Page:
BATON ROUGE – At a time when some four-year universities are experiencing a decrease in overall enrollment, LSU has been able to hold steady, according to the LSU Office of Budget and Planning’s 2009 enrollment report. LSU’s 2009 enrollment has gone down by about 1 percent, or 202 students, since last year: from 28,194 in 2008 to 27,992 in 2009.
The enrollment report shows that a slightly smaller incoming freshman class was nearly offset by an increase in graduate student enrollment, helping to maintain the overall number of students near last year’s figure. Increasing graduate school enrollment has been a goal of the university, and it is one of the main objectives of the Flagship Agenda.
“Despite the recent budget cuts and the state of the economy, we are pleased to see our enrollment numbers maintained,” said LSU Chancellor Michael Martin. “It is a testament to the hard work put in by our recruiters and the reputation our faculty, staff and students have earned for LSU that we are able to hold steady at this level of students. We also will continue to work hard to retain those students we recruit and to ensure that they successfully complete their degrees at LSU.”
Graduate enrollment increased to 4,614 in 2009 from 4,428 in 2008, representing a 4 percent increase. LSU’s largest graduate programs are those in arts & sciences, at 760 students (an increase of 2 percent from 2008), and business administration, at 659 students (an increase of 4 percent from 2008). The graduate programs that saw the highest jump in new student enrollment from 2008 to 2009 are veterinary medicine, a 19 percent increase; mass communication, an 18 percent increase; and engineering, a 10 percent increase. Other programs that saw an enrollment increase of 5 percent or more are agriculture, a 6 percent increase from 2008; coast & environment, a 6 percent increase from 2008; and education, a 5 percent increase from 2008.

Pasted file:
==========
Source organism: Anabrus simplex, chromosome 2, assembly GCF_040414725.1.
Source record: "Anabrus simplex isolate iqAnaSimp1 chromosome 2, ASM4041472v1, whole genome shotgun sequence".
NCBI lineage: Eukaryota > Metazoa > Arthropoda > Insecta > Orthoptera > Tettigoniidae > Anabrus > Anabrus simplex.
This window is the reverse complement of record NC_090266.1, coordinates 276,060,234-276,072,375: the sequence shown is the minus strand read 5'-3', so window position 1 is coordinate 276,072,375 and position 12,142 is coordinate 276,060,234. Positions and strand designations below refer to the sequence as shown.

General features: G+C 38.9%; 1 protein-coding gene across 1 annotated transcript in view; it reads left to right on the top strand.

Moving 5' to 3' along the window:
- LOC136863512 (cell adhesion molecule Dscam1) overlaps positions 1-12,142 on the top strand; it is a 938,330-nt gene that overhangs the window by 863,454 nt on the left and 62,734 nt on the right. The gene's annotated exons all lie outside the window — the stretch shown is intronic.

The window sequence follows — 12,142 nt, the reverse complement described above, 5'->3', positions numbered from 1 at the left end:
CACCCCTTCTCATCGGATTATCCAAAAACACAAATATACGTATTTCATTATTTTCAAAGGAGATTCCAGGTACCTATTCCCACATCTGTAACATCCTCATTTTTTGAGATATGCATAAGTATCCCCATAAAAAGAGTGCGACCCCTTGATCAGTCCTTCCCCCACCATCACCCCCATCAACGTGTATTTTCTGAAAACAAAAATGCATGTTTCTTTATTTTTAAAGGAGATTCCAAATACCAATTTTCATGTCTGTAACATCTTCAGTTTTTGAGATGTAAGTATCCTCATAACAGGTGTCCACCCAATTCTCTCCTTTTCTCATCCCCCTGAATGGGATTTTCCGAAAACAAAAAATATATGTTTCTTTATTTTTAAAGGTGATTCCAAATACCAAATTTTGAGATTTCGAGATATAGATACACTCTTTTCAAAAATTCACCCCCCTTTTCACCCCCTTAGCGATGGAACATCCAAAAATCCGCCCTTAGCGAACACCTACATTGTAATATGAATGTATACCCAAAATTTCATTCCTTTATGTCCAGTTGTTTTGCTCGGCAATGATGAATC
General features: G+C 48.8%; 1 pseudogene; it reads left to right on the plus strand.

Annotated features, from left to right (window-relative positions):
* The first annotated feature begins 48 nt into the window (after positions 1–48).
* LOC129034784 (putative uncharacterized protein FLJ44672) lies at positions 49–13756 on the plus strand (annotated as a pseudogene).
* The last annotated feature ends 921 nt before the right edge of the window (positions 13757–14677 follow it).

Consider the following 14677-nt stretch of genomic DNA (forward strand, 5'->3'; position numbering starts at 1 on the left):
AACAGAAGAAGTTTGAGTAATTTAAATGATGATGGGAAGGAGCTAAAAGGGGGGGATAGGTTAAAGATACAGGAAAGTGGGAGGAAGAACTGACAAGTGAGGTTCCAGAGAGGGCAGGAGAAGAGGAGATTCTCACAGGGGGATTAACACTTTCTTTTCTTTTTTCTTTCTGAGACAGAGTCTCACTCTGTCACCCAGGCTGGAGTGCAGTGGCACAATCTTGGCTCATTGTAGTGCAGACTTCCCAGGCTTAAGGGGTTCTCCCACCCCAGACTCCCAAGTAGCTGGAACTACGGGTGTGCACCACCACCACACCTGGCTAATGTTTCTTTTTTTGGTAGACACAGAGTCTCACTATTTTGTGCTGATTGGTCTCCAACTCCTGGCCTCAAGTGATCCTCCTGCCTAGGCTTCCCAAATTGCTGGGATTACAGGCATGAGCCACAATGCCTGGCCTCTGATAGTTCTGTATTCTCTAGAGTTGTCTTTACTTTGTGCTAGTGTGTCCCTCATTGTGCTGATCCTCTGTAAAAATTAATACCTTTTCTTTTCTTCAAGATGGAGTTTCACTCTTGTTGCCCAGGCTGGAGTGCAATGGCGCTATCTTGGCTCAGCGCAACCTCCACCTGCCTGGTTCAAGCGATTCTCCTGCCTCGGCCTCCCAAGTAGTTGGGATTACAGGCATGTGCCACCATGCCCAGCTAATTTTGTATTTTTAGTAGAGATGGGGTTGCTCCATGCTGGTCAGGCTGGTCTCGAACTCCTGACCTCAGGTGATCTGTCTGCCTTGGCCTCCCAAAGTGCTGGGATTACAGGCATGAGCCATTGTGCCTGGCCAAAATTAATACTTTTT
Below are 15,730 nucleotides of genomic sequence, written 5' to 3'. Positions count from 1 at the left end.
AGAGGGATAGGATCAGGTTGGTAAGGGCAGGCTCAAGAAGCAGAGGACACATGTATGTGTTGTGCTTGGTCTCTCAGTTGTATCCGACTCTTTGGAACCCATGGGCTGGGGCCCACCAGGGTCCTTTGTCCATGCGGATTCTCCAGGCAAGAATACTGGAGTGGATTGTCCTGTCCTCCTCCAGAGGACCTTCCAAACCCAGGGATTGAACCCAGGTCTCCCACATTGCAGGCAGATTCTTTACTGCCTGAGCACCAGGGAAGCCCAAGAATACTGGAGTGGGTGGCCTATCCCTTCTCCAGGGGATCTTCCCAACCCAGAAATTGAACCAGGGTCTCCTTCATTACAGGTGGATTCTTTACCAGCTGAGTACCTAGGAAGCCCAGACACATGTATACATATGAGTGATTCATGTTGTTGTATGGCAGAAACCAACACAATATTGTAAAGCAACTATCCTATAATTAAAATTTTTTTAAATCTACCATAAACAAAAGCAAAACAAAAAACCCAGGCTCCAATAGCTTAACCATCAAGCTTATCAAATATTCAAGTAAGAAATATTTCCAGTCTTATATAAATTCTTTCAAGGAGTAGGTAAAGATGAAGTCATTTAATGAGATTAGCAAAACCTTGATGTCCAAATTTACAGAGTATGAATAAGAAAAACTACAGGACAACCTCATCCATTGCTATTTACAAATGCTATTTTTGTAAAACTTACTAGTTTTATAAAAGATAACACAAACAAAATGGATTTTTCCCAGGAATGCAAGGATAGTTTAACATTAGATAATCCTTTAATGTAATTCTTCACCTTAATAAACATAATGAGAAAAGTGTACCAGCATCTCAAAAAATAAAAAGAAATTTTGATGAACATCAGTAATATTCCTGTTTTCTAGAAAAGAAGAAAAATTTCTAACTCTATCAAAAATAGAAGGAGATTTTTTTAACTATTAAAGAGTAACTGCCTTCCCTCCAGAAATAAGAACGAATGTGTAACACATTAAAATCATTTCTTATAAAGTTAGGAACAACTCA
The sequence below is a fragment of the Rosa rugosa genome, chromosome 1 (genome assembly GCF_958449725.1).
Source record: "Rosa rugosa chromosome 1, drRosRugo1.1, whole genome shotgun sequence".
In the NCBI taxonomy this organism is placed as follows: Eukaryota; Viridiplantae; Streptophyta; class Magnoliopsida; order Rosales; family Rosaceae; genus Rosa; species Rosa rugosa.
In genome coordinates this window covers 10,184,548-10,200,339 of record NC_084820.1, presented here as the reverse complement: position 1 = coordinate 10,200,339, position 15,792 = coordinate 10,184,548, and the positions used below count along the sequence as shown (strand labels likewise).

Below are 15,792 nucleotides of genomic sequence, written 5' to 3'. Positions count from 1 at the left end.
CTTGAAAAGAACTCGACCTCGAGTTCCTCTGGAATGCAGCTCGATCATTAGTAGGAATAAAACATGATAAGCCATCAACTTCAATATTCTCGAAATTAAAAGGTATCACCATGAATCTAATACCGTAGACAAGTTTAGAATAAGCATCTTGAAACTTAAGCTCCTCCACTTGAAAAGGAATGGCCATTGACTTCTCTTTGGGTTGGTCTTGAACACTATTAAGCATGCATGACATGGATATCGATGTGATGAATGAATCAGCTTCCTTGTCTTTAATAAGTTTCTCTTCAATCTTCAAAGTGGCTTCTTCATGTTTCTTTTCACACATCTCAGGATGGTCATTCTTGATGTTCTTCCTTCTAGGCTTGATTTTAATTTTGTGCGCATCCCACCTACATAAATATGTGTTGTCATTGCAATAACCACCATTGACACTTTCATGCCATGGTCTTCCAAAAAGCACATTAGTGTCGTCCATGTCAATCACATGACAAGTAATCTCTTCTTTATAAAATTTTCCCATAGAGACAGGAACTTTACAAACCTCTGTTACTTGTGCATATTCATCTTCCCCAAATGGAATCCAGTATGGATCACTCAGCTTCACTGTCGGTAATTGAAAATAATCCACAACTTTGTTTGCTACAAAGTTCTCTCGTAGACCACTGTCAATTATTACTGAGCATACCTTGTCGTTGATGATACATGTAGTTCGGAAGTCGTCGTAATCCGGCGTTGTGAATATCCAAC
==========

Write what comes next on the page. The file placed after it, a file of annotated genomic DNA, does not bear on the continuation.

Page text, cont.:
“With the Flagship Agenda calling for an increase in the number and quality of graduate students and programs, the university has been an attractive place for students looking to further their education,” Martin said.
David Constant, interim dean of the LSU Graduate School and Humphreys T. Turner Professor of Civil & Environmental Engineering, said that he expects to see continued growth in LSU’s graduate programs.
“The Graduate School staff members, in concert with colleges, student organizations and external groups, are working hard to engage prospective students and retain our current students,” Constant said. “Growth of and diversity in our graduate programs and the development of related research activity are key components of a flagship institution.”
The 2009 freshman class size is 4,523, which is down from 4,827 in 2008. The difference is only 304 students, and total undergraduate enrollment is only down 2 percent from a year ago.
“We are pleased with the entering freshman class this year, and we are realizing our efforts of improving upon the quality of our student body,” said Mary Parker, executive director of undergraduate admissions and student aid at LSU. “Our recruiting efforts have been not only focused on the size of the class, but maintaining the caliber of students that will succeed here at LSU.”